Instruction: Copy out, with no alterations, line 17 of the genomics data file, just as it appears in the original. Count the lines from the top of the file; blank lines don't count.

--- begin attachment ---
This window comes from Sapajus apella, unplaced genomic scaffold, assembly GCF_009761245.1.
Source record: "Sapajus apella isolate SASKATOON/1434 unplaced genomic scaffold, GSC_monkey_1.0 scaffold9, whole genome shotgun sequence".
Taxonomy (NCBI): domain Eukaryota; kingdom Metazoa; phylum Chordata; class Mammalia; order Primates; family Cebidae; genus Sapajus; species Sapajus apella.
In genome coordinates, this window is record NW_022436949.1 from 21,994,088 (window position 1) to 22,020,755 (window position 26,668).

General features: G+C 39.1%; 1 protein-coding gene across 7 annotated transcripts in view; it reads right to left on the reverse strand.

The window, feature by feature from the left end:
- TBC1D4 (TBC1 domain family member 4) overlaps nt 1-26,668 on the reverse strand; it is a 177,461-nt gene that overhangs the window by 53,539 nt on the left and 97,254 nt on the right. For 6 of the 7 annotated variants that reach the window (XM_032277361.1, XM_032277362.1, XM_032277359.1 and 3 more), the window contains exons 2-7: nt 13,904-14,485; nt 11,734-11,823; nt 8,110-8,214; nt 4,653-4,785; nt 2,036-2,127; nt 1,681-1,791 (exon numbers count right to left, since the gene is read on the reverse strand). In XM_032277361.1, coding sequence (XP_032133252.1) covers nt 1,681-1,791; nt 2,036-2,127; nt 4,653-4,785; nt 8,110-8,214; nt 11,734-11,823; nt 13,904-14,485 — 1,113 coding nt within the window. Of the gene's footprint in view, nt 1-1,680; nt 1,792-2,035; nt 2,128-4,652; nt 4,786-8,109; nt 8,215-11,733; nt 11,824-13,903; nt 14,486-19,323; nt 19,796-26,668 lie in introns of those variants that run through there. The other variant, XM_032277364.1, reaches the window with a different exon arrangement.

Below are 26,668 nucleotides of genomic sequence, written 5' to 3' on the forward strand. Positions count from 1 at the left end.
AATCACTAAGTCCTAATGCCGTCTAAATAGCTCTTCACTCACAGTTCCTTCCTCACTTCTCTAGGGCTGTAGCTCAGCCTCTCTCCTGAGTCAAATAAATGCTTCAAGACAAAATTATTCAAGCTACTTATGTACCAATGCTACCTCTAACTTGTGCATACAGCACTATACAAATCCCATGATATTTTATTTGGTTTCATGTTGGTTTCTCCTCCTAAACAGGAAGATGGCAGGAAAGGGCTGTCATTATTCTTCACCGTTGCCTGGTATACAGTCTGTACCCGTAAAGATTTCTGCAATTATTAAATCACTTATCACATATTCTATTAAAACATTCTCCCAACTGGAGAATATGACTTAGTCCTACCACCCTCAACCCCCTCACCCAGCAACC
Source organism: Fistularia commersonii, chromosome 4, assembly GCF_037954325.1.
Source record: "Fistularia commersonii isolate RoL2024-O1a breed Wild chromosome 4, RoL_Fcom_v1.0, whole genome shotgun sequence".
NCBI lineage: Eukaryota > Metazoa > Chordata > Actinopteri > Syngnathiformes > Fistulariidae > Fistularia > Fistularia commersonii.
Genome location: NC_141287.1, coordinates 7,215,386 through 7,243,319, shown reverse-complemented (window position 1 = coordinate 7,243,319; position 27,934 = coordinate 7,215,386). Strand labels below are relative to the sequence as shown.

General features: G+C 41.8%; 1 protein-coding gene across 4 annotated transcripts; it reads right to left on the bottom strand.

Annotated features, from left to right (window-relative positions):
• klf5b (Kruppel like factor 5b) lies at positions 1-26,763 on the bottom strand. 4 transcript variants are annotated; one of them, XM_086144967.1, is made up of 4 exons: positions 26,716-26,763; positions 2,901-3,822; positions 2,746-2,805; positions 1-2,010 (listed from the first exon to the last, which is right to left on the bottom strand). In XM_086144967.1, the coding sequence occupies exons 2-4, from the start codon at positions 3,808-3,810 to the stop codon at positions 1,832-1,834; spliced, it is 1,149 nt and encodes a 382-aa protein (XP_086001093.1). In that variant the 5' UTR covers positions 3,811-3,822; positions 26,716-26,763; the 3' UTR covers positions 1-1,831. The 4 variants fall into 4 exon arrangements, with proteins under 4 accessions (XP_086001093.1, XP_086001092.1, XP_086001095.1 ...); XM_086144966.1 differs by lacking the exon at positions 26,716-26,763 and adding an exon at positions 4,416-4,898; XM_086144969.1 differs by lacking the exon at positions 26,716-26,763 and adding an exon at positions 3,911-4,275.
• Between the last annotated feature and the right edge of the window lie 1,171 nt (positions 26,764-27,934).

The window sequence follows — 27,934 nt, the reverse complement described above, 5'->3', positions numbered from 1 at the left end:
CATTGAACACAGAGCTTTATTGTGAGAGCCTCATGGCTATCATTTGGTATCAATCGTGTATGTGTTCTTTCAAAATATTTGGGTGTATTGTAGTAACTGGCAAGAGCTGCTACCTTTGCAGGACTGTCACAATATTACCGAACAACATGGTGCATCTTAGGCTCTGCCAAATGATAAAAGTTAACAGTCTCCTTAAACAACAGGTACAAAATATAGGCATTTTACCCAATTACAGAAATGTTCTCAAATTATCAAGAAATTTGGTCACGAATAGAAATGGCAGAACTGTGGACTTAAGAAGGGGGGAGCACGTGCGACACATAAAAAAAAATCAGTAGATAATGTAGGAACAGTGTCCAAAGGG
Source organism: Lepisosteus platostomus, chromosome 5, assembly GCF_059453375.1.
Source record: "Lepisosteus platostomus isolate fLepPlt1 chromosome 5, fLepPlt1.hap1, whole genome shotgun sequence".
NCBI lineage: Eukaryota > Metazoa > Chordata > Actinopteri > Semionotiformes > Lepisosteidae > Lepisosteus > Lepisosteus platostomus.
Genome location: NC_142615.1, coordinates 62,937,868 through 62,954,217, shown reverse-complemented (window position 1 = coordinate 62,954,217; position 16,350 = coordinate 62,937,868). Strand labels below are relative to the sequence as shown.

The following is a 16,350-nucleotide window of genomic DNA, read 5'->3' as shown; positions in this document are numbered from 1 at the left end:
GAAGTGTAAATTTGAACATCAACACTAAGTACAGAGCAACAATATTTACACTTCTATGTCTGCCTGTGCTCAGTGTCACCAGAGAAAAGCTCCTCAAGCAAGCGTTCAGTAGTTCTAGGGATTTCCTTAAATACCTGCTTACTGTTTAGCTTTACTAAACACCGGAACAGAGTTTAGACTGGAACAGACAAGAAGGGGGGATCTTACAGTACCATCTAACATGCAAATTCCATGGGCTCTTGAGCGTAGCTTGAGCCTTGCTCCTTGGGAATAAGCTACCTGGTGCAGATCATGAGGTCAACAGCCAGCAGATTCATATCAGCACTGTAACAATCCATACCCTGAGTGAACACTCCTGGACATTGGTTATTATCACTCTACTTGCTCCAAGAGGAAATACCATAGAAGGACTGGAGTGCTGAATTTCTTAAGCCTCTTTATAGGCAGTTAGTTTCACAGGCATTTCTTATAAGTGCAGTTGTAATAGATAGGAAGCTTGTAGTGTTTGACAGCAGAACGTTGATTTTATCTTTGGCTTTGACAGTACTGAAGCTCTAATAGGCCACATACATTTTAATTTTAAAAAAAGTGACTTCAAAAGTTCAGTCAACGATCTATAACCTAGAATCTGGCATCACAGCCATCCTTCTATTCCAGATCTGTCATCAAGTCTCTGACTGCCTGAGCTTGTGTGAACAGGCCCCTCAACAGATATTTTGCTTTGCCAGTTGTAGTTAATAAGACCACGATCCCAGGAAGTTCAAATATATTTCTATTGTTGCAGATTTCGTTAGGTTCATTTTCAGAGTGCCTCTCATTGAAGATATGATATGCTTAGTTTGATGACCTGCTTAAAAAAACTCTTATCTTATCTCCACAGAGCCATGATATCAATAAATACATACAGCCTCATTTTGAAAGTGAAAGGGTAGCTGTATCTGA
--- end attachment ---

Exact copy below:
• Between the last annotated feature and the right edge of the window lie 1,171 nt (positions 26,764-27,934).